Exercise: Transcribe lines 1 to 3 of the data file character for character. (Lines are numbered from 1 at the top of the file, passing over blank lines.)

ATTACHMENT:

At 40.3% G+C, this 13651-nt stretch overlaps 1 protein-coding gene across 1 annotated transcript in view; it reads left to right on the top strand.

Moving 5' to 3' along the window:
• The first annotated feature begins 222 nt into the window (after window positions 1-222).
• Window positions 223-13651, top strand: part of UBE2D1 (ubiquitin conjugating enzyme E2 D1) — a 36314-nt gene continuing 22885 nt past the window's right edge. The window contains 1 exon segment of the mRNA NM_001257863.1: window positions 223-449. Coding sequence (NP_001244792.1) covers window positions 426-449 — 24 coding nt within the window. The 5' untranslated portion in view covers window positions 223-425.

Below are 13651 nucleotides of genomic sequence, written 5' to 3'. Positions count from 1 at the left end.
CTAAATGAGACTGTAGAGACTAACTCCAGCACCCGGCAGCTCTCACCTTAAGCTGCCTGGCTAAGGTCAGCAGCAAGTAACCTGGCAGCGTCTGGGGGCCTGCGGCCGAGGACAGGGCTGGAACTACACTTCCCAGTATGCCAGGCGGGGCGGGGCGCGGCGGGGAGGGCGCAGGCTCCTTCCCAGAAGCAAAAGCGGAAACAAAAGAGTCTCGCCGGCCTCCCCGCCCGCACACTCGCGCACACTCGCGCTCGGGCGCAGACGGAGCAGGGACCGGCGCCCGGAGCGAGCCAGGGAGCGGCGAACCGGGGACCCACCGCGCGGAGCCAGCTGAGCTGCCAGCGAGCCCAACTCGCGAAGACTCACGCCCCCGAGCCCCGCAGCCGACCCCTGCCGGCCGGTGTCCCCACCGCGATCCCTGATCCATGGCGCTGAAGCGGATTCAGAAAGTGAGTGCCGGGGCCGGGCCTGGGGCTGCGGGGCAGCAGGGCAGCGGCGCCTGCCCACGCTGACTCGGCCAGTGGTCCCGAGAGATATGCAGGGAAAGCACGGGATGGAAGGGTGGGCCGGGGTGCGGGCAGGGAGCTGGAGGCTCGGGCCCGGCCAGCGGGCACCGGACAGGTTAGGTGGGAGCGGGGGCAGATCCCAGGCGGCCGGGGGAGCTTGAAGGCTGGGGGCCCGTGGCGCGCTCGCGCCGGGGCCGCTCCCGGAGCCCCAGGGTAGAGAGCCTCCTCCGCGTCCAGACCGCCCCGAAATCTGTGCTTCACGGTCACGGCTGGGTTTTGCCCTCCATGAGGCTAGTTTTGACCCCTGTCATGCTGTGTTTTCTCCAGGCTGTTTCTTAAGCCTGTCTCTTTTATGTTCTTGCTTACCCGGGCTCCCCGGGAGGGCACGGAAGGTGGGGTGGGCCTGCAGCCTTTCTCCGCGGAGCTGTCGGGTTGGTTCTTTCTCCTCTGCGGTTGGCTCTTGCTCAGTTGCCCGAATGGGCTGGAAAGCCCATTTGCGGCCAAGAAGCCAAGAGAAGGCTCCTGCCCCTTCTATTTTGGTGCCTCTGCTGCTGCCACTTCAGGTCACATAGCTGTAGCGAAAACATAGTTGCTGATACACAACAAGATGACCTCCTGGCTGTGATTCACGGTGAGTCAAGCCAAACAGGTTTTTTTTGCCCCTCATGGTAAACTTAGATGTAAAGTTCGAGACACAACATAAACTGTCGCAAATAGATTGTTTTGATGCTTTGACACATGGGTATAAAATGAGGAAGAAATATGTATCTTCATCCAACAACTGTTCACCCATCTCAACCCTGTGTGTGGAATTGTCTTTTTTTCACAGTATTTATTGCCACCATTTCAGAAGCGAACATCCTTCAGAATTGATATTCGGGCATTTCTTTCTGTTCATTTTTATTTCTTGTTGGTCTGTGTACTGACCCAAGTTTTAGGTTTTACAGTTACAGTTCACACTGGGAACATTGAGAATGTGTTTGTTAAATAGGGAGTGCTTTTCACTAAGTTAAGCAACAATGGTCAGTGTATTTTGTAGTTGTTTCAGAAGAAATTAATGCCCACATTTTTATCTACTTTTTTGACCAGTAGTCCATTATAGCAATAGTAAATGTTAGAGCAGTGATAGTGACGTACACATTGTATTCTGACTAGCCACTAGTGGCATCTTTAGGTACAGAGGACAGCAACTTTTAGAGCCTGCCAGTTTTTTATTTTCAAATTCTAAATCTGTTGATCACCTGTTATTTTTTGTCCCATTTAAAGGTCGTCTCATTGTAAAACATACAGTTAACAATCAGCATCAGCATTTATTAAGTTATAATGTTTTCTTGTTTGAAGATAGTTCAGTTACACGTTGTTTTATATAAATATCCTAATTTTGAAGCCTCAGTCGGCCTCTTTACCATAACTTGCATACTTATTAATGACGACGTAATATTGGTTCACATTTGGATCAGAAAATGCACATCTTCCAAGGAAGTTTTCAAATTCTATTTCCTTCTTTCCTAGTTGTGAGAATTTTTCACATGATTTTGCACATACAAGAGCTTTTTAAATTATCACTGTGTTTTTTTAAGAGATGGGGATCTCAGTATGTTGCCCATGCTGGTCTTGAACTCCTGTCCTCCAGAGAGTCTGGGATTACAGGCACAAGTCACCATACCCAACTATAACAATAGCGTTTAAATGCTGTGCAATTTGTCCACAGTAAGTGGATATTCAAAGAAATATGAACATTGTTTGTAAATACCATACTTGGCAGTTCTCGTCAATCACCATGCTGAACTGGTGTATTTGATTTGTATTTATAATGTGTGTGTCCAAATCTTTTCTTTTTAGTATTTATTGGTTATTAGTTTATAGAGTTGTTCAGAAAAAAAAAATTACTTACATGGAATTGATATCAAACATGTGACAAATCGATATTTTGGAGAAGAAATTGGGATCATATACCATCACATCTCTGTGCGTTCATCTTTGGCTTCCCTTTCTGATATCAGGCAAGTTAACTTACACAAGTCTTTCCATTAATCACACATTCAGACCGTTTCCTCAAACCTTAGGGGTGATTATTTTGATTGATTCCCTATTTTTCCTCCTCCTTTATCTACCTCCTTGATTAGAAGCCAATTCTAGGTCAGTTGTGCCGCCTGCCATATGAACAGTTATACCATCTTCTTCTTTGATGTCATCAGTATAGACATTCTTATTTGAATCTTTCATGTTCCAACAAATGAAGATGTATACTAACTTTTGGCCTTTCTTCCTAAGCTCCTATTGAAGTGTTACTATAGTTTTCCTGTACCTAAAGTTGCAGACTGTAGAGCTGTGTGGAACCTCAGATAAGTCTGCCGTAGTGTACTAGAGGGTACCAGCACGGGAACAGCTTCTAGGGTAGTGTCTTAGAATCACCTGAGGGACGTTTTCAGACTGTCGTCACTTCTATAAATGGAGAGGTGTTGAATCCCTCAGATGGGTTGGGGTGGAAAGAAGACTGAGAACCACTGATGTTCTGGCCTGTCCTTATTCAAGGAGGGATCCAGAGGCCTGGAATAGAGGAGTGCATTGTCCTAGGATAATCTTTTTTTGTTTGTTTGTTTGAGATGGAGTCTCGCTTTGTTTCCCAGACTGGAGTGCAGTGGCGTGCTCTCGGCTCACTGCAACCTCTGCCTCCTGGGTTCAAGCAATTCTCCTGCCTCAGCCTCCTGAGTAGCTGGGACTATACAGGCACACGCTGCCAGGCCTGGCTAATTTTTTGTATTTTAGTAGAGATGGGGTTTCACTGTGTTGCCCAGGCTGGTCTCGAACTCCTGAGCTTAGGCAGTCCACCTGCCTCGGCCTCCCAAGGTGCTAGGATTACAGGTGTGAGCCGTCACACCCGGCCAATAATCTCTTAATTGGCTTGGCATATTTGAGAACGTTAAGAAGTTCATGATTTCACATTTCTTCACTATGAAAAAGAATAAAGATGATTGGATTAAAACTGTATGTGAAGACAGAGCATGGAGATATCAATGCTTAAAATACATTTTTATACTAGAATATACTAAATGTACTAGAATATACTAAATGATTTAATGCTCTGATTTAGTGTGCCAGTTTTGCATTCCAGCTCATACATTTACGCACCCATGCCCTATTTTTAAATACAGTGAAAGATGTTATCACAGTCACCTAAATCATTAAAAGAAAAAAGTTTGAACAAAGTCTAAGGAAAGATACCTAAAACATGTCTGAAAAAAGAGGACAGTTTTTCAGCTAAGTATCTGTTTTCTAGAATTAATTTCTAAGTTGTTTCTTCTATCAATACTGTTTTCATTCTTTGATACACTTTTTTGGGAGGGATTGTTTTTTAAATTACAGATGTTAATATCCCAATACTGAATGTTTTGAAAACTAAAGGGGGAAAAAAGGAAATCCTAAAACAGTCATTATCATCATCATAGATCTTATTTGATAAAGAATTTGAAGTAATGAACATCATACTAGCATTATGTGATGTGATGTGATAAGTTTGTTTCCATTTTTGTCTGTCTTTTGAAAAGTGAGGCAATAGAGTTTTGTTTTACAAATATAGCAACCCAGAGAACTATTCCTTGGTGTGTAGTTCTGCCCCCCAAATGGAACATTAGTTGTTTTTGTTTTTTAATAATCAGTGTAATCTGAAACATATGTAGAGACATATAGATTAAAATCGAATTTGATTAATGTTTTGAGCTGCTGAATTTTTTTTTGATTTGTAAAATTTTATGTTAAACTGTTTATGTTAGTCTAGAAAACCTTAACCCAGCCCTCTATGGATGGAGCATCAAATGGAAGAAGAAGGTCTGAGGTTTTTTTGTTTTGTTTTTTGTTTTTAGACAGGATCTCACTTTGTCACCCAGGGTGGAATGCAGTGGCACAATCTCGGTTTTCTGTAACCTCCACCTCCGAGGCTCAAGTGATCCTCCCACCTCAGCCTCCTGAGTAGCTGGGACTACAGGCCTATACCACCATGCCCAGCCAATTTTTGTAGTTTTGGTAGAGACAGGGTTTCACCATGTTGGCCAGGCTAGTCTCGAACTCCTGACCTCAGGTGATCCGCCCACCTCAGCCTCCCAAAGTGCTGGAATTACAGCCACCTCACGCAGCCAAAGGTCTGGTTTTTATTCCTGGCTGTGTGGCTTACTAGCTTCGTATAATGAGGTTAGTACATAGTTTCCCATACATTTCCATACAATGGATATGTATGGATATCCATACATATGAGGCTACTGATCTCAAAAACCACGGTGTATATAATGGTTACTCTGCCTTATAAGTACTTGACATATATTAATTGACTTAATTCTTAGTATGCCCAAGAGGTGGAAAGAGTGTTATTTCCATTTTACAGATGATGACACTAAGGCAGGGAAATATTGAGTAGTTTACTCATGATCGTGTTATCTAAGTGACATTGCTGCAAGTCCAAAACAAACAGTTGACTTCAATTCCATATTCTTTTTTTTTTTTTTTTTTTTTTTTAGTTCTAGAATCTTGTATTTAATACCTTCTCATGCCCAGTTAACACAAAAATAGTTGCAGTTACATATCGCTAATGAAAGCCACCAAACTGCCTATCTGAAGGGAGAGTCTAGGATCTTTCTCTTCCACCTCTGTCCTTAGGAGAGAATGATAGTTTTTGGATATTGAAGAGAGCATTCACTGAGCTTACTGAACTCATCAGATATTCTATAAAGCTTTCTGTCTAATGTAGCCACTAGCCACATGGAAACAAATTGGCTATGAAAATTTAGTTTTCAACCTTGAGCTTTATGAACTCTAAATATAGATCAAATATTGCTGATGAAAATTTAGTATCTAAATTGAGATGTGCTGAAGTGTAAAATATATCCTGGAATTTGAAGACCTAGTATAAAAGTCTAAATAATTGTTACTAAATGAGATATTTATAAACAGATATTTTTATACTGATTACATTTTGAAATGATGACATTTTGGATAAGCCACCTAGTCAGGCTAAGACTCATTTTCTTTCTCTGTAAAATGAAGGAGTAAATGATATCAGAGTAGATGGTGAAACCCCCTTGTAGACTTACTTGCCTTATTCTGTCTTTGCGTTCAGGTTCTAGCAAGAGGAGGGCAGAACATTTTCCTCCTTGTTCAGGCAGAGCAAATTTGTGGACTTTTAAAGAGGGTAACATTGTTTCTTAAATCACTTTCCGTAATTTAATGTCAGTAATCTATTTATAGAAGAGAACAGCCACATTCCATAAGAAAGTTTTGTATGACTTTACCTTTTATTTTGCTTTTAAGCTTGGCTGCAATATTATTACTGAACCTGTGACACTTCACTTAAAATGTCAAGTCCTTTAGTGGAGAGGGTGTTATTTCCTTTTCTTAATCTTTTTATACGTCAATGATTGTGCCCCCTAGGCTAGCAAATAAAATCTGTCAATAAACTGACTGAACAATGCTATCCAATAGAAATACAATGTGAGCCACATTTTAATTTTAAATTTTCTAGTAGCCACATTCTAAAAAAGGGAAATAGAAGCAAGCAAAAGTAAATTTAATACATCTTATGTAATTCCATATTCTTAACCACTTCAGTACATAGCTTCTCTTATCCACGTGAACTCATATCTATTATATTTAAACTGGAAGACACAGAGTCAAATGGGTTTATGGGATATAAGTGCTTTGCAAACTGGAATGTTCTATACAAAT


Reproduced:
At 40.3% G+C, this 13651-nt stretch overlaps 1 protein-coding gene across 1 annotated transcript in view; it reads left to right on the top strand.

Moving 5' to 3' along the window:
• The first annotated feature begins 222 nt into the window (after window positions 1-222).